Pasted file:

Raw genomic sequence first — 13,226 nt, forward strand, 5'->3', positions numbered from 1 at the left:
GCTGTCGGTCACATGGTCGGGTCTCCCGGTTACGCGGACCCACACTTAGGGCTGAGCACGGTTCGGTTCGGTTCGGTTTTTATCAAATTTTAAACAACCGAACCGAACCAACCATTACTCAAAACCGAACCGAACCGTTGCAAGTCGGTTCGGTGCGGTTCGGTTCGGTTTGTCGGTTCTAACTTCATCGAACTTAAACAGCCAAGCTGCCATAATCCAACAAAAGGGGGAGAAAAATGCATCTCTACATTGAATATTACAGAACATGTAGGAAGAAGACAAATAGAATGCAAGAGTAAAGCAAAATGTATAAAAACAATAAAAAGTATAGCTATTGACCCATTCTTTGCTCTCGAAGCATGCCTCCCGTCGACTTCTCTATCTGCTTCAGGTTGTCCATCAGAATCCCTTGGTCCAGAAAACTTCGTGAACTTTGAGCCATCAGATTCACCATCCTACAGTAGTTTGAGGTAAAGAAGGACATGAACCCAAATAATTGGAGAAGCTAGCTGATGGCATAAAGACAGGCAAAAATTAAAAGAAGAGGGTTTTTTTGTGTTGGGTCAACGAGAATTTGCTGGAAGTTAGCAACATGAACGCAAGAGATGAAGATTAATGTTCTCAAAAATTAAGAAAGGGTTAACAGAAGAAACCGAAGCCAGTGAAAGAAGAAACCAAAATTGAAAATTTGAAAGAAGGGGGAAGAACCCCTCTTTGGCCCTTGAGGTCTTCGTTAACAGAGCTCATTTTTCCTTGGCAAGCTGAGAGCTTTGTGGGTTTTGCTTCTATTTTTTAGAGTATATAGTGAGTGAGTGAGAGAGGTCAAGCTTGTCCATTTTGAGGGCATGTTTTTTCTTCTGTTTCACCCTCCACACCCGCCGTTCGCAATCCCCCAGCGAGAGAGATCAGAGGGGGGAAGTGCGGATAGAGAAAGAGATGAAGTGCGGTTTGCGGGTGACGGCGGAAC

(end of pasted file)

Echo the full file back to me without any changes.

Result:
Raw genomic sequence first — 13,226 nt, forward strand, 5'->3', positions numbered from 1 at the left:
GCTGTCGGTCACATGGTCGGGTCTCCCGGTTACGCGGACCCACACTTAGGGCTGAGCACGGTTCGGTTCGGTTCGGTTTTTATCAAATTTTAAACAACCGAACCGAACCAACCATTACTCAAAACCGAACCGAACCGTTGCAAGTCGGTTCGGTGCGGTTCGGTTCGGTTTGTCGGTTCTAACTTCATCGAACTTAAACAGCCAAGCTGCCATAATCCAACAAAAGGGGGAGAAAAATGCATCTCTACATTGAATATTACAGAACATGTAGGAAGAAGACAAATAGAATGCAAGAGTAAAGCAAAATGTATAAAAACAATAAAAAGTATAGCTATTGACCCATTCTTTGCTCTCGAAGCATGCCTCCCGTCGACTTCTCTATCTGCTTCAGGTTGTCCATCAGAATCCCTTGGTCCAGAAAACTTCGTGAACTTTGAGCCATCAGATTCACCATCCTACAGTAGTTTGAGGTAAAGAAGGACATGAACCCAAATAATTGGAGAAGCTAGCTGATGGCATAAAGACAGGCAAAAATTAAAAGAAGAGGGTTTTTTTGTGTTGGGTCAACGAGAATTTGCTGGAAGTTAGCAACATGAACGCAAGAGATGAAGATTAATGTTCTCAAAAATTAAGAAAGGGTTAACAGAAGAAACCGAAGCCAGTGAAAGAAGAAACCAAAATTGAAAATTTGAAAGAAGGGGGAAGAACCCCTCTTTGGCCCTTGAGGTCTTCGTTAACAGAGCTCATTTTTCCTTGGCAAGCTGAGAGCTTTGTGGGTTTTGCTTCTATTTTTTAGAGTATATAGTGAGTGAGTGAGAGAGGTCAAGCTTGTCCATTTTGAGGGCATGTTTTTTCTTCTGTTTCACCCTCCACACCCGCCGTTCGCAATCCCCCAGCGAGAGAGATCAGAGGGGGGAAGTGCGGATAGAGAAAGAGATGAAGTGCGGTTTGCGGGTGACGGCGGAAC